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Solving (Sunday Morning) Chaos

Sue Kahawaii

  • Do you ever find yourself dreading a church service because you won't have enough help -- again?
  • Have you ever actually hoped attendance would be down in a classroom?
  • Do you attend "church on tape" because you can count on one hand the times this year you've attended an adult service?
  • Have you ever thought to yourself that if you hear just one more person say, "Children just aren't my ministry," you'll scream?
  • Have you considered joining the choir (it seems like everyone else does) so you can escape the classroom?
  • Do other people in your church view children's ministry as hazardous duty?
  • Do you think a senior pastor getting up on Sunday morning and "really giving it to them" is an effective recruitment method?
  • Have you ever closed a classroom because there was no teacher that day?
  • Can you really assure that there's adequate adult-to-child ratios in all your classrooms every time the doors are open?
  • Are you ready for an approach to building healthy children's ministry teams?

If you answered yes to any of the questions in this pop quiz, it's time to take a fresh look at your core beliefs about recruitment and team building in your children's ministry. There's a saying that there are three things you'll always have to grapple with in children's ministry -- time, space, and money. For the most part, that's true if you're part of a growing ministry.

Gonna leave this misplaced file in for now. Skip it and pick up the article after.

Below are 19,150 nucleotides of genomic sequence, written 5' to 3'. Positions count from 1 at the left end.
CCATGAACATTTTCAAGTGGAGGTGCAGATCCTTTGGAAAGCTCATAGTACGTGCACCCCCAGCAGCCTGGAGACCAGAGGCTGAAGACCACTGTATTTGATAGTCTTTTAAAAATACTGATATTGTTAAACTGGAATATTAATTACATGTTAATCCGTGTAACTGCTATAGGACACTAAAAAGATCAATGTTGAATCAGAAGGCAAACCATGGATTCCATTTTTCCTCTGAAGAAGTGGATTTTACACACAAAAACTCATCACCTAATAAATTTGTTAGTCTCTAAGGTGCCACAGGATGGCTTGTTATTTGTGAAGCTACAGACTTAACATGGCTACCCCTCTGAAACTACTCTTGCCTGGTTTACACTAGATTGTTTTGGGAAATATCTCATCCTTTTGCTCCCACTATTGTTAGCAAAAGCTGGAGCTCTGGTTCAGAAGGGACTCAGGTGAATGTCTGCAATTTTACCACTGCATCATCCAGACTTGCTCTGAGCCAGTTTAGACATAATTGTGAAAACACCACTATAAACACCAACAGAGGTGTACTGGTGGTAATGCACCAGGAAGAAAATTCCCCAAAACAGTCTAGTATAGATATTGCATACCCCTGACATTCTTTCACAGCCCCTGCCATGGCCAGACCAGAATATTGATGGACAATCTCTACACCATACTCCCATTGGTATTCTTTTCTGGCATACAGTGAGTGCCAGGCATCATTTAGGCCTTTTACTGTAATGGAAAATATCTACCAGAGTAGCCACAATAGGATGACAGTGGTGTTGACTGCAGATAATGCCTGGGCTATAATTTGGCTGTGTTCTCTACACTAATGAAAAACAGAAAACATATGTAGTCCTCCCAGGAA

But, if we were to be completely honest, the #1 cry that's heard all over the world in children's ministry is: Are there ever enough volunteers to meet the needs?

Yes...if you stop focusing on recruiting teachers only. Instead, change your focus to building ministry teams, finding good leaders, and involving parents in the classroom. Our 450-volunteer staff in children's ministry didn't happen with recruitment campaigns, pulpit appeals, or guilt-trip responses.

This staff happened because we intentionally focused on structuring our classrooms to operate on a team method, and we were willing to overhaul everything we ever thought about recruitment and teachers.

Choosing Leaders First

Many years ago, I realized I needed to stop finding only teachers and start looking for good leaders first. Our leaders don't have to be great teachers or, in fact, know much of anything about kids. Skills can be taught. Understanding of children can be taught. Leadership principles can be taught, but not everyone has leadership ability.

Our leaders have to be natural leaders. Of course I want great teachers, but many teachers aren't necessarily good classroom leaders or team builders. Yet in most churches, we ask each teacher to be the classroom leader, team builder, administrator, cook, maid, first-aid provider, disciplinarian, usher, and if there's time left over, teacher. Our first priority is finding leaders who can orchestrate all the things that need to be done and free up teachers to do what they're called to do -- teach!

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